As you age, how do you see your retirement years playing out? As a time to settle for what you got and feeling a bit disappointed? Or do you want a more vigorous lifestyle that allows you to continue to stretch and grow?
If you say, “Oh, yes, the second one,”
then it’s possible to recreate your life and set out to reach goals you’ve only
allowed your heart to feel. You’re exactly like me in that regard.
I continue to expand my vision of
what’s possible, and I don’t intend to stop any time soon.
However, with age, I’m more patient
and have learned to allow time to play its magic on life.
About 12 years ago, after my
caregiving days, I set in motion a strategy to create a lifestyle that would
keep me safe, healthy, independent, financially sound, mobile, fit, and
Today, I’m living it.
While it took me 10 years to create it, my message to you
is this: “having a life of contentment, independence, hope, and vitality is
possible.” What’s required is a plan and consciously working and acting on it.
And remember, it deserves patience.
Future thinking, what I practice today,
doesn’t predict the future. I use this method to find “what’s possible” in a
situation or concern, to look for the unexpected consequences that can cause my
plans to run amok, and then lay out various options of possible choices.
The best part of future thinking is
that it prepares me for the inevitable changes that life throws my way.
If you plan for the issues that could happen, instead of thinking what will happen, you gain new perspectives
and context for present-day decisions. It also helps you to deal with the
dilemma that the future can’t be predicted.
Plus, it gives you the opportunity to
create “what if” scenarios – various options, allowing you to turn and pivot
when life throws you a curveball.
As we grow older, we have to make
choices based on what is to come –
the premise I based my future life on. Thankfully, family caregiving showed me the
inevitable and from that perspective I am better equipped to plan ahead.
For example, when thinking through my
housing concerns, I had to consider downsizing, moving from a two-story
dwelling in the suburbs, car dependency, isolation, and fretting about the
I could not predict my future to know
whether two stories would affect my well-being later on. However, the chances
of slipping or falling when carrying a basket of dirty clothes upstairs
(location of washer/dryer) put me at a higher risk.
It’s impossible to predict whether I
would fall – but having a two-story home would certainly grow into a bigger
issue down the road.
And that is what “future thinking” is
all about… finding the potential,
unexpected consequences of present-day issues related to growing older.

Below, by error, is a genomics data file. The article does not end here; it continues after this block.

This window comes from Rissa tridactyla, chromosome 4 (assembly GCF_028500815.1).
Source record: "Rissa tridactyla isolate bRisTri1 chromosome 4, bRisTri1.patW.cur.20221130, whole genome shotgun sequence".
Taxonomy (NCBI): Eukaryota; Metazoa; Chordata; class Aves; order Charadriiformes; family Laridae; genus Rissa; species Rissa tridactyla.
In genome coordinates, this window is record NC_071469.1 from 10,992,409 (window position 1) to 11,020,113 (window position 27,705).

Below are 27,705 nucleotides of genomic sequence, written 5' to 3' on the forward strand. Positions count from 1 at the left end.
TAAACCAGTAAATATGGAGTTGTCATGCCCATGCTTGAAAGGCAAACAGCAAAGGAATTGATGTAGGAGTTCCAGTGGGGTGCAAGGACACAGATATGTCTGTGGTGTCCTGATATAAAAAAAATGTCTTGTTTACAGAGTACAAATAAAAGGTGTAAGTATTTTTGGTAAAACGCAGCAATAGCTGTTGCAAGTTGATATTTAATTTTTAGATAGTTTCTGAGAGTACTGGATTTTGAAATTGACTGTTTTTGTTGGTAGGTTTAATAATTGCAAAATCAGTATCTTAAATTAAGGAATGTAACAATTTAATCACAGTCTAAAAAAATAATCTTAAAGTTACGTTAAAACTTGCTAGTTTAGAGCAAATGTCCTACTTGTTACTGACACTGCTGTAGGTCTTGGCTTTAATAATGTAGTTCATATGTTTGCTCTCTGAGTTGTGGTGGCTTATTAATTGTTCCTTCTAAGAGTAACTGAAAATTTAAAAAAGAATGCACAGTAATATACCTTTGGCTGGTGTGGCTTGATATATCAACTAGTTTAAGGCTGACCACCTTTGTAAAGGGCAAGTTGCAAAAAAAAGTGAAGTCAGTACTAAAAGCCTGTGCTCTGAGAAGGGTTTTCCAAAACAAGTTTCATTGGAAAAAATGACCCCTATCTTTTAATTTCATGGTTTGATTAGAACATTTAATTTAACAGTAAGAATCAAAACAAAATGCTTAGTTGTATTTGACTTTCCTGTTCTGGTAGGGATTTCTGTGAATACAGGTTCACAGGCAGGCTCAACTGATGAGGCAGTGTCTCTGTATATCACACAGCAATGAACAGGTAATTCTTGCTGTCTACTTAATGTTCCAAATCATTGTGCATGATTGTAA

Here’s an example of unexpected
consequences you may recall: The one-child-per-couple
policy in China. In late 2015, the government announced that it was relaxing
the policy, after 35 years of enforcing it.
Officials are now encouraging
childbirth because they worry the fertility rate has sunk well below 2.1, the level
required to keep the population stable in the long term. They fear a shrinking
population will hamper economic growth.
As for other parts of
the world, you can also see how the unexpected consequences of having less
children have affected the shrinking numbers of family caregivers.
On the flip side of
consequences, the 1- or 2-child family decisions have led to the creation of new
technologies like Join Papa, check-in apps that connect daughters/sons to
parents, online personal caregivers, robotics as caregivers, and more.
So, not all unexpected
consequences give negative effects – as long as we prepare to turn and pivot.
Consider the Future to Live Well Today
Thinking about the future is
fundamentally important to dealing with the challenges of today. In order to
confront these problems successfully, we have to think carefully about the
action steps to take, not just in the immediate moment, but as conditions
As we’ve seen time and again, it’s all
too easy for actions that seem reflexively correct to lead to far greater
crises down the road.
My “Plan Future Me” digital course will launch in the next month. It’s designed to follow the strategy I used to get me where I am today. For a sneak preview, you can download the free future plan cheat sheet to help you get started and to stay tuned for the course launch dates.
Which type of aging do you think would suit you best? On what observations do you base your opinion? How do you plan your future? Please share with our community.